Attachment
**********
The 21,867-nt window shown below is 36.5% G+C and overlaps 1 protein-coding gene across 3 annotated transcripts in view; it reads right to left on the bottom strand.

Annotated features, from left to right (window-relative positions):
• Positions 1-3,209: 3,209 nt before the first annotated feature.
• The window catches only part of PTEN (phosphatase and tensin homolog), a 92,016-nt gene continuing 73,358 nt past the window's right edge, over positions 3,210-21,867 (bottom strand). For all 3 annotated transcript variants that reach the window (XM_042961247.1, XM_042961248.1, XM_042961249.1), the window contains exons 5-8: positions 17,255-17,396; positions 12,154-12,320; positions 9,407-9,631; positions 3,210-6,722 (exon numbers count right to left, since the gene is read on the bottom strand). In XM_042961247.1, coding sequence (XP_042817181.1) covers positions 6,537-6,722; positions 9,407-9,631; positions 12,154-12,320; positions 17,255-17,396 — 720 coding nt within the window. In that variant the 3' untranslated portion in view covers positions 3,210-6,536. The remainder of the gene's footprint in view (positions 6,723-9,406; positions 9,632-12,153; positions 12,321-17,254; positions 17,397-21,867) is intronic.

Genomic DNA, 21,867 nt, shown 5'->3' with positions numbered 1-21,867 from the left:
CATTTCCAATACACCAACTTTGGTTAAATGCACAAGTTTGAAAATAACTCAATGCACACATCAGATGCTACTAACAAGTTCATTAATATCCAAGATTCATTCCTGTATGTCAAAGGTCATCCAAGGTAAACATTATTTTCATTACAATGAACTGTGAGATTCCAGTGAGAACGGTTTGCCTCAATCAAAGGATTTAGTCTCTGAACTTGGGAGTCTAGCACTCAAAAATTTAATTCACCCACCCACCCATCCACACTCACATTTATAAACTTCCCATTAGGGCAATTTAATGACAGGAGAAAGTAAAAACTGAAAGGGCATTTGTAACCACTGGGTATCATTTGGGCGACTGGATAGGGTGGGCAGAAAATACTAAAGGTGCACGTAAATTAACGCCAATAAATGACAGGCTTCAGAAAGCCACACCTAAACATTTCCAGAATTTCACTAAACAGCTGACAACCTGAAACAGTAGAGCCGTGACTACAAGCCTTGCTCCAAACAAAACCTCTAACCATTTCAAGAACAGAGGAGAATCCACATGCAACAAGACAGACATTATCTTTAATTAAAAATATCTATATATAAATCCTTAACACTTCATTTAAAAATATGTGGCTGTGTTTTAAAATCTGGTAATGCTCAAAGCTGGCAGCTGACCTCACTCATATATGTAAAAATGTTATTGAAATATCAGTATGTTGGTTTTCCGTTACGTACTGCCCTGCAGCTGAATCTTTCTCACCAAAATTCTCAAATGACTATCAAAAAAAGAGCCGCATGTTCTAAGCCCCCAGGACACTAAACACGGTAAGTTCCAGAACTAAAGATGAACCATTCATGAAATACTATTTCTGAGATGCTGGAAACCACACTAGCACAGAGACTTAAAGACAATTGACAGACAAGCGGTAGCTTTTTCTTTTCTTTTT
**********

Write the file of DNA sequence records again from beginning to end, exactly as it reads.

The 21,867-nt window shown below is 36.5% G+C and overlaps 1 protein-coding gene across 3 annotated transcripts in view; it reads right to left on the bottom strand.

Annotated features, from left to right (window-relative positions):
• Positions 1-3,209: 3,209 nt before the first annotated feature.
• The window catches only part of PTEN (phosphatase and tensin homolog), a 92,016-nt gene continuing 73,358 nt past the window's right edge, over positions 3,210-21,867 (bottom strand). For all 3 annotated transcript variants that reach the window (XM_042961247.1, XM_042961248.1, XM_042961249.1), the window contains exons 5-8: positions 17,255-17,396; positions 12,154-12,320; positions 9,407-9,631; positions 3,210-6,722 (exon numbers count right to left, since the gene is read on the bottom strand). In XM_042961247.1, coding sequence (XP_042817181.1) covers positions 6,537-6,722; positions 9,407-9,631; positions 12,154-12,320; positions 17,255-17,396 — 720 coding nt within the window. In that variant the 3' untranslated portion in view covers positions 3,210-6,536. The remainder of the gene's footprint in view (positions 6,723-9,406; positions 9,632-12,153; positions 12,321-17,254; positions 17,397-21,867) is intronic.

Genomic DNA, 21,867 nt, shown 5'->3' with positions numbered 1-21,867 from the left:
CATTTCCAATACACCAACTTTGGTTAAATGCACAAGTTTGAAAATAACTCAATGCACACATCAGATGCTACTAACAAGTTCATTAATATCCAAGATTCATTCCTGTATGTCAAAGGTCATCCAAGGTAAACATTATTTTCATTACAATGAACTGTGAGATTCCAGTGAGAACGGTTTGCCTCAATCAAAGGATTTAGTCTCTGAACTTGGGAGTCTAGCACTCAAAAATTTAATTCACCCACCCACCCATCCACACTCACATTTATAAACTTCCCATTAGGGCAATTTAATGACAGGAGAAAGTAAAAACTGAAAGGGCATTTGTAACCACTGGGTATCATTTGGGCGACTGGATAGGGTGGGCAGAAAATACTAAAGGTGCACGTAAATTAACGCCAATAAATGACAGGCTTCAGAAAGCCACACCTAAACATTTCCAGAATTTCACTAAACAGCTGACAACCTGAAACAGTAGAGCCGTGACTACAAGCCTTGCTCCAAACAAAACCTCTAACCATTTCAAGAACAGAGGAGAATCCACATGCAACAAGACAGACATTATCTTTAATTAAAAATATCTATATATAAATCCTTAACACTTCATTTAAAAATATGTGGCTGTGTTTTAAAATCTGGTAATGCTCAAAGCTGGCAGCTGACCTCACTCATATATGTAAAAATGTTATTGAAATATCAGTATGTTGGTTTTCCGTTACGTACTGCCCTGCAGCTGAATCTTTCTCACCAAAATTCTCAAATGACTATCAAAAAAAGAGCCGCATGTTCTAAGCCCCCAGGACACTAAACACGGTAAGTTCCAGAACTAAAGATGAACCATTCATGAAATACTATTTCTGAGATGCTGGAAACCACACTAGCACAGAGACTTAAAGACAATTGACAGACAAGCGGTAGCTTTTTCTTTTCTTTTT